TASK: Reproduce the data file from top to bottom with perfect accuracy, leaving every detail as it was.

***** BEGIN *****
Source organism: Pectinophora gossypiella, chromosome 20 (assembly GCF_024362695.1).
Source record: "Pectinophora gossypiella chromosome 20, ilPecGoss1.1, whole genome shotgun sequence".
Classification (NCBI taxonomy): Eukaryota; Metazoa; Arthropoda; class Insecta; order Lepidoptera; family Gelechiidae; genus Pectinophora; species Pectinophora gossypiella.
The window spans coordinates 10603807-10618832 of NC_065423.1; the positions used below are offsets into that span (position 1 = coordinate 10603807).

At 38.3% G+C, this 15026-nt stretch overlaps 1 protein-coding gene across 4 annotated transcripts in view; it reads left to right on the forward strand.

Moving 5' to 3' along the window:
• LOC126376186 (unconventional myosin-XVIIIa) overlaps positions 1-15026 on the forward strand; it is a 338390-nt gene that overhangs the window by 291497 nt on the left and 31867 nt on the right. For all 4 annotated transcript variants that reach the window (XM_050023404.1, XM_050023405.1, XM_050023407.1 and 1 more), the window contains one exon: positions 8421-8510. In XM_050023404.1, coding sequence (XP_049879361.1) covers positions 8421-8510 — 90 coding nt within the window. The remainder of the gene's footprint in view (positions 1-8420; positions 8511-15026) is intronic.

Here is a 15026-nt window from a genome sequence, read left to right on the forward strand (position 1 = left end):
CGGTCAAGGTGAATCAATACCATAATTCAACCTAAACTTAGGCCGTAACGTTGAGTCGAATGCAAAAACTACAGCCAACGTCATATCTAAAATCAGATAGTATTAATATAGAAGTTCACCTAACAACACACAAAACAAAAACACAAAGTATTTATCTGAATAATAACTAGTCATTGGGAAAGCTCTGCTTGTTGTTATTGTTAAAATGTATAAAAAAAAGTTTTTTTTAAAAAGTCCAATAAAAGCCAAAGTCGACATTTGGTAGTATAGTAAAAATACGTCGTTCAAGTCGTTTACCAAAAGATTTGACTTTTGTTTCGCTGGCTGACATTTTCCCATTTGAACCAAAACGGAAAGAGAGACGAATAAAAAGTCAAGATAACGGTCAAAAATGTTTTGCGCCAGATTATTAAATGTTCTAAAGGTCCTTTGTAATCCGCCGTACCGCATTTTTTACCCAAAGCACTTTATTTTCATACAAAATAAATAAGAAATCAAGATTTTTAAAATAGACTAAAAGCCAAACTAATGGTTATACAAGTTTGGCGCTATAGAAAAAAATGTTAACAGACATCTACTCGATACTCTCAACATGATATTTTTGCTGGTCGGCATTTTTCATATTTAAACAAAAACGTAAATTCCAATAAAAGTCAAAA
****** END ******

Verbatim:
Source organism: Pectinophora gossypiella, chromosome 20 (assembly GCF_024362695.1).
Source record: "Pectinophora gossypiella chromosome 20, ilPecGoss1.1, whole genome shotgun sequence".
Classification (NCBI taxonomy): Eukaryota; Metazoa; Arthropoda; class Insecta; order Lepidoptera; family Gelechiidae; genus Pectinophora; species Pectinophora gossypiella.
The window spans coordinates 10603807-10618832 of NC_065423.1; the positions used below are offsets into that span (position 1 = coordinate 10603807).

At 38.3% G+C, this 15026-nt stretch overlaps 1 protein-coding gene across 4 annotated transcripts in view; it reads left to right on the forward strand.

Moving 5' to 3' along the window:
• LOC126376186 (unconventional myosin-XVIIIa) overlaps positions 1-15026 on the forward strand; it is a 338390-nt gene that overhangs the window by 291497 nt on the left and 31867 nt on the right. For all 4 annotated transcript variants that reach the window (XM_050023404.1, XM_050023405.1, XM_050023407.1 and 1 more), the window contains one exon: positions 8421-8510. In XM_050023404.1, coding sequence (XP_049879361.1) covers positions 8421-8510 — 90 coding nt within the window. The remainder of the gene's footprint in view (positions 1-8420; positions 8511-15026) is intronic.

Here is a 15026-nt window from a genome sequence, read left to right on the forward strand (position 1 = left end):
CGGTCAAGGTGAATCAATACCATAATTCAACCTAAACTTAGGCCGTAACGTTGAGTCGAATGCAAAAACTACAGCCAACGTCATATCTAAAATCAGATAGTATTAATATAGAAGTTCACCTAACAACACACAAAACAAAAACACAAAGTATTTATCTGAATAATAACTAGTCATTGGGAAAGCTCTGCTTGTTGTTATTGTTAAAATGTATAAAAAAAAGTTTTTTTTAAAAAGTCCAATAAAAGCCAAAGTCGACATTTGGTAGTATAGTAAAAATACGTCGTTCAAGTCGTTTACCAAAAGATTTGACTTTTGTTTCGCTGGCTGACATTTTCCCATTTGAACCAAAACGGAAAGAGAGACGAATAAAAAGTCAAGATAACGGTCAAAAATGTTTTGCGCCAGATTATTAAATGTTCTAAAGGTCCTTTGTAATCCGCCGTACCGCATTTTTTACCCAAAGCACTTTATTTTCATACAAAATAAATAAGAAATCAAGATTTTTAAAATAGACTAAAAGCCAAACTAATGGTTATACAAGTTTGGCGCTATAGAAAAAAATGTTAACAGACATCTACTCGATACTCTCAACATGATATTTTTGCTGGTCGGCATTTTTCATATTTAAACAAAAACGTAAATTCCAATAAAAGTCAAAA